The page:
It’s just past dawn, and I’m standing, sopping wet and freezing cold, on a small bass-fishing boat in Plantation, Florida, a suburb about 30 minutes north of Miami. I’m with Ben Sargent, expert urban fisherman and host of the Cooking Channel’s Hook, Line & Dinner series. I’m utterly miserable, but Ben is unfazed. He keeps casting his line, hell-bent on landing a snakehead, the troublesome fish he has been after, unsuccessfully, for the past five years. “One just struck,” he shouts when the canal waters stir around his lure—but, upon reeling in an empty hook, he lets out an exasperated, guttural, “Oh, come on!”
After more than a hundred rain-soaked casts, Sargent finally pulls in a teensy snakehead, maybe eight inches long. He holds it up, full of pride: “I don’t care how small it is,” he says, “I finally got one.” Looking for a photo op, he continues to cast his line, aiming at driftwood and weeds. Then, suddenly, entirely by accident, he hooks a three-foot-long snakehead—one of the biggest he’s ever seen.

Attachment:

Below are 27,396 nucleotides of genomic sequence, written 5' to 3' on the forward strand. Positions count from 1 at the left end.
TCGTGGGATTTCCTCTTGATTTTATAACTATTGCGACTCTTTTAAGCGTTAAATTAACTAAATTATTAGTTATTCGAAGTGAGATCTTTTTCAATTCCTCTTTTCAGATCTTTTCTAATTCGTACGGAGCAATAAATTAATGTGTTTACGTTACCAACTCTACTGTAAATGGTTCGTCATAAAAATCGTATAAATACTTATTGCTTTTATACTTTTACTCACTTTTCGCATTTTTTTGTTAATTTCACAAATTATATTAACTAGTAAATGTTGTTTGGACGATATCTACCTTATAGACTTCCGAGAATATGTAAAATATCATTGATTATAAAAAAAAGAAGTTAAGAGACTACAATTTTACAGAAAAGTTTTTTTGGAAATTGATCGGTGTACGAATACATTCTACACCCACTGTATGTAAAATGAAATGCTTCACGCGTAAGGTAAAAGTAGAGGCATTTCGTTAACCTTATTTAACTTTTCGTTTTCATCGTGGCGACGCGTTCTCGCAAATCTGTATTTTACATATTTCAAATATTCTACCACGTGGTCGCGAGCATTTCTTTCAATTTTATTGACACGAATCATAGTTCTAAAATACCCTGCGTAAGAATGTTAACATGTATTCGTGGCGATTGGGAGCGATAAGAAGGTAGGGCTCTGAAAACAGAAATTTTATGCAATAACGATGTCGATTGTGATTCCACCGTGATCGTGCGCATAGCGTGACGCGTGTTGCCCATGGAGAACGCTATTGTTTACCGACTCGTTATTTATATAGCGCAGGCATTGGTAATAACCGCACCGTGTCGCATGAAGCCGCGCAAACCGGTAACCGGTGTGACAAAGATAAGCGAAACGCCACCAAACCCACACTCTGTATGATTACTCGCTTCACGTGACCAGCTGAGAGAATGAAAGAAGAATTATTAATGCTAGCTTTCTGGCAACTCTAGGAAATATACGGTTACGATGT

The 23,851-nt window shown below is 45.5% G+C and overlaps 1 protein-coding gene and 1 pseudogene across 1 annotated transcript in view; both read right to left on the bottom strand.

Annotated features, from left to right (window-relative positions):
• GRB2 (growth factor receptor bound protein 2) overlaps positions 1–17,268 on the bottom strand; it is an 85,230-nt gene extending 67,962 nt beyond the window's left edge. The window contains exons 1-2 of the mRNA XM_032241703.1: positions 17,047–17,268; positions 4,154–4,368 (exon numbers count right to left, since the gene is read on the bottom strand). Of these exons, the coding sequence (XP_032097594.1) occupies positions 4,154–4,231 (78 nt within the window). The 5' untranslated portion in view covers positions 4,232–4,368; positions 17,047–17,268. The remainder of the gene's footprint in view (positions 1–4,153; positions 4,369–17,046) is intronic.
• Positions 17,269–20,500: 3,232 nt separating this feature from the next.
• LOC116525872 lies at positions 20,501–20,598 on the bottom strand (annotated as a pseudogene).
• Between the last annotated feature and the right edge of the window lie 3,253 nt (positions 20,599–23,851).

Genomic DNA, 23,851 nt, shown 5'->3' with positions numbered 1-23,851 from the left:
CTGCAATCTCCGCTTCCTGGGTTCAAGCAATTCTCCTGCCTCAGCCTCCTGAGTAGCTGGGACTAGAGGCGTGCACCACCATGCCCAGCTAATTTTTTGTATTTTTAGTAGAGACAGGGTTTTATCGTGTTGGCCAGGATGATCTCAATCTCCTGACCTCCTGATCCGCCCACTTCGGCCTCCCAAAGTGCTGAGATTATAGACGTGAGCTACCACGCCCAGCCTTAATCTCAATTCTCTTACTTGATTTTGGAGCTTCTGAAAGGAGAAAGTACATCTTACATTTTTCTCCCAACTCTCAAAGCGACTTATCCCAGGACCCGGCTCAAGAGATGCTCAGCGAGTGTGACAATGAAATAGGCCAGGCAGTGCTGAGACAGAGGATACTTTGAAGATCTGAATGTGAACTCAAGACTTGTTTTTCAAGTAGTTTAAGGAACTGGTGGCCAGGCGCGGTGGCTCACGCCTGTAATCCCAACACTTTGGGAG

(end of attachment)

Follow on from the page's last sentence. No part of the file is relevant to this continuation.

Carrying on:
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We aren’t even supposed to be on a boat, or in a suburb. Sargent and I have traveled to Miami to check out the many bridges and piers where you can drop a line and catch a fish within city limits. Our goal: to learn what it means to serve local, sustainable fish in a seafood capital like Miami, and then taste that fish at the restaurants that cook it best. But we’ve been sidetracked by what Sargent calls “the damned snakehead.” He had already dragged a New York Times reporter to a dank marsh near LaGuardia Airport in search of one (no luck!) and had gotten so frustrated chasing them in Maryland that he jumped into the water with a snorkeling mask and spear.